Indiana Jones and the Crystal Skull:
Indy: Brutal couple of years, huh, Charlie? [Part of the “Henry Jones theme” from the previous film plays as Indy looks at pictures of Marcus Brody and Henry Jones Senior] First Dad, then Marcus.
Dean Stanforth: We seem to have reached the age where life stops giving us things and starts taking them away.
What I needed to hear when I learned my friend died
“I hope things are … hum, what’s the word? Things are balancing out for you. Something like what you’ve just experienced will really affect you – and often your life. Gives you another perspective, another view of how precious, how very, very precious every single minute is.
Some people have often asked me why I’m smiling and seem happy all the time. It’s because I am so very grateful for all I have for as long as I may have it.
I hope for you, that out of the sadness you’ll find the gifts you have to give and you’ll enjoy every bit of all the good days ahead.
I’ll be thinking of you and wishing you the best in healing.”
“Again, I am so so sorry. It is always tough to lose someone you care about so deeply, especially someone so young. Reminds us how fragile life is and how important it is to love the people around us – and let them know how much we care.
My sincere, heartfelt, sympathy to everyone concerned. I lost my brother when he was 33. It’s never easy. Hope that in the midst of your grief you are able to also remember the ways in which your friend touched your life and talk about how important he was and how his life made a difference.”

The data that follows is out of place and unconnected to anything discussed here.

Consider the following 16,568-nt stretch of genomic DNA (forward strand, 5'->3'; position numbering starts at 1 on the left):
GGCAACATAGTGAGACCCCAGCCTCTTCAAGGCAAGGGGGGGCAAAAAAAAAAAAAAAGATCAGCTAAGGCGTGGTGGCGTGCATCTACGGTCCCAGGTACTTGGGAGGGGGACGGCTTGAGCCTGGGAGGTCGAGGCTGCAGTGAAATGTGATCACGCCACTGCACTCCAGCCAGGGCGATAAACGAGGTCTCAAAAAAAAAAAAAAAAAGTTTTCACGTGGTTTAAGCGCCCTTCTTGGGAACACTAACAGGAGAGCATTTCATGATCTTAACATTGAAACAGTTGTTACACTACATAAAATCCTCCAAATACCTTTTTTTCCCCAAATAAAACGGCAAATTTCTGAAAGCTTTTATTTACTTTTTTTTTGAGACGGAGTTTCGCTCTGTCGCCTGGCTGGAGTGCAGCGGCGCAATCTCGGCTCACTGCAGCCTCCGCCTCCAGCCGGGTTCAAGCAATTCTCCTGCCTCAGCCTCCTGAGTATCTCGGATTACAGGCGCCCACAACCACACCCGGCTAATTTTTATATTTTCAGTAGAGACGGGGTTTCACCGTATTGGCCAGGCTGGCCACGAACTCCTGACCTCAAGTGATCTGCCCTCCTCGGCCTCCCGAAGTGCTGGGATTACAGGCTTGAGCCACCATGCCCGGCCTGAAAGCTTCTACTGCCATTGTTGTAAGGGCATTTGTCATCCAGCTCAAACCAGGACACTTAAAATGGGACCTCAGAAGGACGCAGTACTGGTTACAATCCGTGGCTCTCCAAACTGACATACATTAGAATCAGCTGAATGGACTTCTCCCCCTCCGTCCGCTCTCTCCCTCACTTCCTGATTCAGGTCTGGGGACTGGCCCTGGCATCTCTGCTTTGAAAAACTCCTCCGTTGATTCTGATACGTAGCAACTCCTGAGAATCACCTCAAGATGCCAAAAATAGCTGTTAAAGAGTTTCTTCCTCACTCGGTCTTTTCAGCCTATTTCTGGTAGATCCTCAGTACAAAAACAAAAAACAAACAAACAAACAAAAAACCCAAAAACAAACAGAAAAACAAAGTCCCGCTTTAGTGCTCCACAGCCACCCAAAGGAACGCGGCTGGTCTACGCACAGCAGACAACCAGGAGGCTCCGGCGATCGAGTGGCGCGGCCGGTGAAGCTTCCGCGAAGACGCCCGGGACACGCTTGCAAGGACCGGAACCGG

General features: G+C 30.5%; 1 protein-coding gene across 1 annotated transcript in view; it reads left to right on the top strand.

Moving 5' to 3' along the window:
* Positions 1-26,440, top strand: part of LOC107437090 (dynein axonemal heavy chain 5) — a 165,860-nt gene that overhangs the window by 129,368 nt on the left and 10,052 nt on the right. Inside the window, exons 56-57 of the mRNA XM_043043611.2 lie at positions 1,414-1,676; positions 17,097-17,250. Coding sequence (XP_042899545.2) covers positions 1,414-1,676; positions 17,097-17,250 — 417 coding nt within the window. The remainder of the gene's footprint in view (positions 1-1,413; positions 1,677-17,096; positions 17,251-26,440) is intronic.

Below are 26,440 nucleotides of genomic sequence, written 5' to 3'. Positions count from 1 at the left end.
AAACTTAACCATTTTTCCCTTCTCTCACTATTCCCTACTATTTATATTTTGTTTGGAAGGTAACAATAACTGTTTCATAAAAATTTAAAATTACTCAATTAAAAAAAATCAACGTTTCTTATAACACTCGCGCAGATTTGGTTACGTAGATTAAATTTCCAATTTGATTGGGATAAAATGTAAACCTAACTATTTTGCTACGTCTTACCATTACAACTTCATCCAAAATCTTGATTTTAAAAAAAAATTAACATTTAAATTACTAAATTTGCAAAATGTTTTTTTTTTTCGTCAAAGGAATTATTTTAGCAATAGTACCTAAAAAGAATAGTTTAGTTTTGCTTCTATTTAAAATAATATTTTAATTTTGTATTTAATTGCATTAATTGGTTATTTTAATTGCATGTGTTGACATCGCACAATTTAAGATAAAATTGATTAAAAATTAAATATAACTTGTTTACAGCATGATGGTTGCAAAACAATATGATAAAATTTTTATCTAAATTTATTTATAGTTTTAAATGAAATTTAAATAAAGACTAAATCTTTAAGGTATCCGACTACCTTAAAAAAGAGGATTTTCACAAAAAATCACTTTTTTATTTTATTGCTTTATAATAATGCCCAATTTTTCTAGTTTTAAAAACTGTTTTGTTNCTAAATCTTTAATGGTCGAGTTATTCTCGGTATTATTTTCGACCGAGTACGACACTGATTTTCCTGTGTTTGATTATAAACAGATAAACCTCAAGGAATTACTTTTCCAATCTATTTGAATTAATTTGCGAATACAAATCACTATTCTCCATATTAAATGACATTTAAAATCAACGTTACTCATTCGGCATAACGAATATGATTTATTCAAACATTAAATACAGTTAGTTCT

“Pain is a motivator… What good can come from this?”
Grief changes shape, but it never ends…
In a 2006 interview, Reeves said “Grief changes shape, but it never ends… People have a misconception that you can deal with it and say, ‘It’s gone, and I’m better.’ They’re wrong. When the people you love are gone, you’re alone.”
Relationships never end…
Just because you don’t talk with someone anymore doesn’t mean that you aren’t in a relationship with them. You may (and probably will) think about them for the rest of your life. Because of that, you will be in some type of relationship with them forever.
When losing a son…
Cassie lost a son before it was born and talks about it extensively here.
It isn’t what you say that matters…
Just being with someone that is grieving is more than enough.
Writing and giving a eulogy is really hard…
I found these to be helpful: yourtribute.com, wikihow.com, railbirds.com.
The best thing you can do is to immediately join Toastmasters and practice what you are going to say.
At the end of the day, remember it isn’t about you. You are there for the people you are closest to the person who died.
What will you do with your dash?
The Dash Poem was read when my friend Paul died and always gives perspective.
Losing a dog…
I was given Merle’s Door when my dog Bailey died. Dave Holme’s wrote a great piece when he lost his dog.
Just keep swimming
At the end of the day, remember Dori from “Finding Nemo:”
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